“Sunscreen does not have a time bomb embedded within that will [immediately] render it useless” once it expires, Lahanas says. But since there’s no way to know how much (if any) of its SPF has stuck around past its expiration date, any expired sunscreen should be considered ineffective, Lahanas says.
What if your sunscreen doesn’t have an expiration date?
Sunscreens that aren’t labeled with expiration dates have been proven to stay stable for at least three years, the FDA says. So any sunscreen without a listed expiration date “should be considered expired” three years after purchase, the FDA says.
One interesting point here is that your sunscreen could have been sitting on the shelf for a while before you bought it, so by the time it’s hit three years in your possession, it will have been more than three years since it was manufactured and the stability countdown clock began. But all sunscreens without an expiration date have been proven effective for at least three years—not exactly three years—so its time on the shelf won’t necessarily impact its efficacy. Obviously, this depends on how long the specific sunscreen was found to be effective and how long it was sitting on the shelf, but it’s not enough of a concern to make the FDA change its recommendation to consider sunscreen without an expiration date expired three years after purchase.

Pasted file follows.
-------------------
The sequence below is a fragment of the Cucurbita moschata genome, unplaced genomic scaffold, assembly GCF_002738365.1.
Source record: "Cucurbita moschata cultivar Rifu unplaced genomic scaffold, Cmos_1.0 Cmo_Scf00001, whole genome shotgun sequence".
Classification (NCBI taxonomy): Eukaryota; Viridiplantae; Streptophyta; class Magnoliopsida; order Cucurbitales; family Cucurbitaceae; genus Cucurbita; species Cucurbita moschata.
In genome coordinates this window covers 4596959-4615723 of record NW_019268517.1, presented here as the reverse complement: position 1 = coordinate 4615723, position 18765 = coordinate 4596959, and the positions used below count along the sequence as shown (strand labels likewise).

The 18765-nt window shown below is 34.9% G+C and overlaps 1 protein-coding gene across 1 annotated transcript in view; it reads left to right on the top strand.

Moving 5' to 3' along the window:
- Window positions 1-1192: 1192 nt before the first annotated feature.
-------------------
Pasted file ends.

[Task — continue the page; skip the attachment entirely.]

Basically if you find a sunscreen container in the bottom of your beach bag without an expiration date and you have zero idea when you bought it, you might as well toss it.
“Like with any other medicine, if you’re in doubt throw it out,” Lahanas says.
The same goes if your sunscreen hasn’t reached its labeled expiration date or you bought it more recently than three years ago, but its color or consistency has changed in a funky way, the AAD adds. That can be a sign that it's no longer safe to use. Sometimes that can happen earlier than expected if you store your sunscreen in a way that makes it degrade faster than usual.